Caterpillars treated to stunt the growth of their future hind wings developed into butterflies with abnormally large front wings. At least that's what two Duke University (Durham, NC) biologists have discovered. And they also found that dung beetles treated to stunt the growth of their horns sprouted larger eyes. The discoveries represent more than biological curiosities, Professor of Zoology Fred Nijhoust and postdoctoral fellow Douglas Emlen report. It constitutes, they say, the first clear demonstration that living organisms arise not only through the direct read-out of some genetic recipe, but also through more subtle and mysterious processes of competition between growing body parts for resources. Such tradeoffs, the researchers feel, may make inherited changes in some traits or structures appear genetic, when they are not. In their experiments, the scientists performed tiny incisions in caterpillars to remove one or both of the small, fleshy discs that would develop into the hind wings once the caterpillars underwent metamorphosis. Instead, the emerging butterflies had abnormally enlarged front wings. In the case of the beetles, the adult males with reduced horn size had correspondingly enlarged compound eyes. "These experiments demonstrate that the control of how big an organ or tissue grows doesn't lie entirely within that organ or tissue," Nijhout explains. The scientists plan further experiments with the hope of discovering that insects will provide lessons about development in higher animals. E-mail Dennis@dukenews.duke.edu.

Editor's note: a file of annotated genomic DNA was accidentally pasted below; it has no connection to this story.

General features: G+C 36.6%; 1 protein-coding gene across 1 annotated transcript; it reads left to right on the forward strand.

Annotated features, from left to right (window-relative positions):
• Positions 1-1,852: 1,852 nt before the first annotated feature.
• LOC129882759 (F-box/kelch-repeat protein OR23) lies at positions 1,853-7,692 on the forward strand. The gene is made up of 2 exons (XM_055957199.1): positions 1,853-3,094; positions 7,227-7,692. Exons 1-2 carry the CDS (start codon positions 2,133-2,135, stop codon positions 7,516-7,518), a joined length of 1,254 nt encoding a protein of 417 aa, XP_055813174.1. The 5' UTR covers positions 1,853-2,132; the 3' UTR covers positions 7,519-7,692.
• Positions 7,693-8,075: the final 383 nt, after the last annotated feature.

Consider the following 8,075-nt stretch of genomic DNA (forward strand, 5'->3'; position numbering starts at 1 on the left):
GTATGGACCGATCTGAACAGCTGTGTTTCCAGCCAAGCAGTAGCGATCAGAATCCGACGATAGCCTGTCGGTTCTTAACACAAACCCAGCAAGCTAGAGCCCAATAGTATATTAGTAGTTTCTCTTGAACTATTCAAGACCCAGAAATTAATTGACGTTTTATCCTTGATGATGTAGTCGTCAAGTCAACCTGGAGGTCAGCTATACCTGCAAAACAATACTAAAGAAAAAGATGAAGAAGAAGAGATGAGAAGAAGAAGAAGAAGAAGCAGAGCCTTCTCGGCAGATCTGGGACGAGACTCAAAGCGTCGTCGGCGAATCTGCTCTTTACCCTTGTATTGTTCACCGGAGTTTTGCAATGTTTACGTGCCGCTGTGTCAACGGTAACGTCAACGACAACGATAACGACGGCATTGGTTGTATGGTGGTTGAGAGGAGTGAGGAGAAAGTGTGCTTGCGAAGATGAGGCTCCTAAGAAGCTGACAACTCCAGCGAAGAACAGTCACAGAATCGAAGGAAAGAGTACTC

Fifty-six-year-old Pasquale Russo has been doing metalwork for more than 30 years in a tiny southern Italy village. Many craftsmen like him brought with them fabrication skills when they came from the Old World to America.
Linear guides are one of the most important components required for the design of automated or computer-controlled equipment. Aluminum profile extrusions, used for these guides, can enable designed-in functional features.
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